MANAGING BEST PRACTICES: "I know nothing" doesn't cut it

Sergeant Shultz of Hogan’s Heroes faced his ethical dilemma of being loyal to both the German military and the prisoners he supervised by taking the position, “I know nothing.” Had Sergeant Shultz been a CIH, his feigned ignorance would have been unethical.

Beginning January 2010, if you want to become a Certified Industrial Hygienist (CIH) or maintain your CIH you must have ethics training. Training is one of the actions required by the American Board of Industrial Hygiene (ABIH) to help enforce ethics.

Section I.A.5 the ABIH Code of Ethics requires that CIHs “report apparent violations of the ethics code by certificants and candidates upon a reasonable and clear factual basis.”

Warning to CIHs

If you are a CIH who seeks to avoid ethical dilemmas, you many want to act like Sergeant Shultz and stop reading this article now. It includes ethics training that may force you to come off the sideline and participate in ethics.

Educational credentials

Section II.A.5 of the ABIH code of ethics requires a CIH to “provide truthful and accurate representations concerning education.” This ethics position is similar to the Standard 5 in Board of Certified Safety Professionals (BCSP) Code of Ethics and Professional Conduct that requires CSPs to “Avoid deceptive acts that falsify or misrepresent their academic or professional qualifications.” BCSP’s interpretation of this ethics position, effective January 1, 2007, is found at In short, it is unethical for a CSP to use a degree from a “diploma mill or similar unacceptable institution” as an academic credential. ABIH may apply the same rationale.

Unacceptable institutions

Beginning in the mid-1990s states began to pass laws to ban or restrict diploma mills and use of the degrees from these institutions within their borders. States such as Michigan, Oregon and Texas maintain lists of unacceptable academic institutions. These lists are found at:
  • Non-accreditedSchools_78090_7.pdf
  • ConsumerInfo/NoTX.cfm
Institutions from these lists such as Columbia State University, Kensington University, Kennedy-Western University a.k.a. Warren National University, and Western States University for Professional Studies — all of which have now closed shop — are known to have marketed their degree service to EHS pros.

Background searches

The Internet is now used to conduct background searches for job candidates. It may also be used to match people who have unacceptable academic degrees. For example, a search for <”kennedy Western University” “Certified Industrial Hygienist”> may match a CIH to an unacceptable institution.

If the search finds a CIH with a Ph.D. in safety engineering from Kennedy-Western, has this CIH committed an unethical act if he resides in New York; which does not have state law that prohibits this conduct? If a CIH is found with a Ph.D. from Kennedy-Western but resides in New Jersey with a law (http://www.state. that prohibits use of “fraudulent academic degrees,” is an ethics violation clear-cut (such as breaking the law)? What happens when these “doctors” cross state or international borders (in other words, do ethics change by location?)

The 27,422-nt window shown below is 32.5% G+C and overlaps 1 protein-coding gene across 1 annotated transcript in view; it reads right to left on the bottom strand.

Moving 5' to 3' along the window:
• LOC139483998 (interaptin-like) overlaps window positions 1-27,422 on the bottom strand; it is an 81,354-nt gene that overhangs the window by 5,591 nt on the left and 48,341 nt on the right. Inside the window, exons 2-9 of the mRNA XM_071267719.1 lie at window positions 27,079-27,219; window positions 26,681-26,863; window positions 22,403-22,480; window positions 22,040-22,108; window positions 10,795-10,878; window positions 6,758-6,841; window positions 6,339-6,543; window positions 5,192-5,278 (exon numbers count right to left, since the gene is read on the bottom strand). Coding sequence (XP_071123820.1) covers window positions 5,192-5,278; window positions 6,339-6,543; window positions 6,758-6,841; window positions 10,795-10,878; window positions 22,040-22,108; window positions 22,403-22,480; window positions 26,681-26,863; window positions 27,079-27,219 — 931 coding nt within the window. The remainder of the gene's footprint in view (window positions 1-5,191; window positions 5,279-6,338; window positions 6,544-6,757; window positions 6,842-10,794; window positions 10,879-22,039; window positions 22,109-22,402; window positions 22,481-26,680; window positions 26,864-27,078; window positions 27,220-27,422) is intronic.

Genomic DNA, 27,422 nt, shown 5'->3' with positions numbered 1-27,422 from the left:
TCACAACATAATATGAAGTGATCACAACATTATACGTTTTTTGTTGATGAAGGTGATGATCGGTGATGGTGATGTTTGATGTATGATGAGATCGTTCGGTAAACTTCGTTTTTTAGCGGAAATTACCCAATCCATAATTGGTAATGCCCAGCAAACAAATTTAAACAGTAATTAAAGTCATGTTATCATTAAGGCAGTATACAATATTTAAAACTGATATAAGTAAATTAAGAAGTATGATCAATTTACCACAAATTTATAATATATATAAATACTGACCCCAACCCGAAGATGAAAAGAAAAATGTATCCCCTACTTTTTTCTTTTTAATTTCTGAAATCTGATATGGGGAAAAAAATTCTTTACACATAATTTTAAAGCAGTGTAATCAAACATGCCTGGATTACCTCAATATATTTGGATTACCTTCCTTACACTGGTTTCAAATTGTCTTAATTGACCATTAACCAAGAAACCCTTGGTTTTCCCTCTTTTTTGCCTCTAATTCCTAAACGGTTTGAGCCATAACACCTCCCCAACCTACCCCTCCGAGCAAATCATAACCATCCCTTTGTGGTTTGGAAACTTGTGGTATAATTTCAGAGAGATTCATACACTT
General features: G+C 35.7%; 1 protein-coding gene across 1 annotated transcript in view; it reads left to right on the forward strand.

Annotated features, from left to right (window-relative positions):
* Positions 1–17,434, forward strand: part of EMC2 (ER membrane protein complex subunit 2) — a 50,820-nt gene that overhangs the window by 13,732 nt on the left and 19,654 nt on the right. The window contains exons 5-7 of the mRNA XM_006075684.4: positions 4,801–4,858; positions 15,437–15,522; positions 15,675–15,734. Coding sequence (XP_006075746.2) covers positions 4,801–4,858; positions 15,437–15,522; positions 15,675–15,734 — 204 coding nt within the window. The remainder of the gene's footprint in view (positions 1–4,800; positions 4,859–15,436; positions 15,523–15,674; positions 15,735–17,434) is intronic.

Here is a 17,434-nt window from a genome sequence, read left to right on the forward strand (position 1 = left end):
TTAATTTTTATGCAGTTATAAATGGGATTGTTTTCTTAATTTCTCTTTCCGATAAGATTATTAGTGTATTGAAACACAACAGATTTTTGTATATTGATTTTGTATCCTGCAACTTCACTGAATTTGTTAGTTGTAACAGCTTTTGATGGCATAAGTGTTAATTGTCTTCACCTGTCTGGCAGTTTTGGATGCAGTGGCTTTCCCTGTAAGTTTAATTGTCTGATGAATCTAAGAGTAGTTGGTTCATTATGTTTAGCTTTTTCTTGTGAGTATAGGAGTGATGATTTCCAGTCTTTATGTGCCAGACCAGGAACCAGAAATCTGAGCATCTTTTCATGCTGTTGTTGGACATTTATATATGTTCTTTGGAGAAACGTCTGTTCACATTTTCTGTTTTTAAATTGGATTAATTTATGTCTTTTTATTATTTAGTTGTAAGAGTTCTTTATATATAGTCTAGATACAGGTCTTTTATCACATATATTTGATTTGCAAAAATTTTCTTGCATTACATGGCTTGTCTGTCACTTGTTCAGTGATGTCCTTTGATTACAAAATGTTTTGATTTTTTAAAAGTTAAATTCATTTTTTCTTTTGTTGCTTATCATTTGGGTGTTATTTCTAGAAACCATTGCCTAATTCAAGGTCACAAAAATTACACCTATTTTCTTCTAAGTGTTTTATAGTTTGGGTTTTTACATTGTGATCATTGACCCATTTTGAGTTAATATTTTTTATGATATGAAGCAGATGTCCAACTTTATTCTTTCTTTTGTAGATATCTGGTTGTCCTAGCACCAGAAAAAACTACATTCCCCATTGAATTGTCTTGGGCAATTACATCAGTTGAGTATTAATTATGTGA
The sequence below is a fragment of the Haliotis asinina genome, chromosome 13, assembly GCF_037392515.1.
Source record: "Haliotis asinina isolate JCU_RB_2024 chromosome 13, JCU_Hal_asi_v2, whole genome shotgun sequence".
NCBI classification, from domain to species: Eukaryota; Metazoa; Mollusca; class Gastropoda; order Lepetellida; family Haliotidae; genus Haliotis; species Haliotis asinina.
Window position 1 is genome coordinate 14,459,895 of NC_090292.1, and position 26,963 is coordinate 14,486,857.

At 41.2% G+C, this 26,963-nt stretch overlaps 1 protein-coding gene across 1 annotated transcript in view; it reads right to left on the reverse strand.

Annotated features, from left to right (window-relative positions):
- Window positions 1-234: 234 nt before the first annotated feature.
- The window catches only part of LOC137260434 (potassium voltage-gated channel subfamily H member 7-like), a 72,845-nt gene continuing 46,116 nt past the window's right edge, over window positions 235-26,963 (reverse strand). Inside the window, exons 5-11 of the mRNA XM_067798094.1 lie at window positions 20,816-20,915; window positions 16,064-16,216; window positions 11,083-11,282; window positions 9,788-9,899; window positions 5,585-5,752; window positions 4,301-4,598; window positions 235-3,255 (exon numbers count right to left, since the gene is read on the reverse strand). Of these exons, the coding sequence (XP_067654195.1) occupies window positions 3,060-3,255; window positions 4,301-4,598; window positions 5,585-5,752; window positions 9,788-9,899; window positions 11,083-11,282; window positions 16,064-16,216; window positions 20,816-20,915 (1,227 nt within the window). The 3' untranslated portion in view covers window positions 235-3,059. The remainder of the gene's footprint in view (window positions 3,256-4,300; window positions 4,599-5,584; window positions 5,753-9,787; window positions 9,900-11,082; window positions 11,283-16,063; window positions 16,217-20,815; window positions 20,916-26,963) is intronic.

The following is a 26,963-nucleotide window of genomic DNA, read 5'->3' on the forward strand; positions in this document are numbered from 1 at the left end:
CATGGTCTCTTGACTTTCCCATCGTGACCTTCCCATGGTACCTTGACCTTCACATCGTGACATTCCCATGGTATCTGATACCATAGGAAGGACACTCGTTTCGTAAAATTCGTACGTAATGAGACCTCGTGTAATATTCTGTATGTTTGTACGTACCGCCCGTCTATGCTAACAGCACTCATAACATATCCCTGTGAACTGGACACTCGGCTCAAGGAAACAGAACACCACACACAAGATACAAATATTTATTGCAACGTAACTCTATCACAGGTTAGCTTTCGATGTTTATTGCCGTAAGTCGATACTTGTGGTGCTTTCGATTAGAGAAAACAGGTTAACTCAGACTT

How to treat ethical dilemmas

In addition to the BCSP, the National Society of Professional Engineers (NSPE) Board of Ethical Review (BER) ( Ethics/BoardofEthicalReview/ index.html) has served as a guide on ethical dilemmas for P.E.s since 1954. It provides interpretation of this type of ethics issue. See NPSE’s BER Case Review 91-9 “Misrepresentation of Education” at http://www. EthicsCaseSearch/1991/BER91-9.pdf for an example.

Loyalty to the process/credential

The hard reality of ethics is that loyalty to the process must trump loyalty to an individual. Individuals may wither and disappear over time but professional credentials such as the P.E. and CIH gather strength as the years go on — provided the credential’s reputation and public trust are maintained through enforcement of ethics. The reality of ethics often means to actually take a tough action.

OSHA trainer fraud hotline

All EHS pros have a stake in ethics, particularly when issues of education and training are involved. In March 2010, OSHA updated its Outreach Trainer Watch List ( watchlist.html). This list identifies individuals with very poor ethics with regard to OSHA 10- and 30-hour classes. OSHA does not want its courses to be operated like a diploma mill. OSHA asks the public (such as EHS pros) to call a new outreach fraud hotline at 847-297-4810 to file complaints.

Even though you may not have a CIH, CSP, P.E. or other professional credential, you still are an EHS pro who must practice ethics. If you “know something” you should act to protect the ethics process and not an individual.

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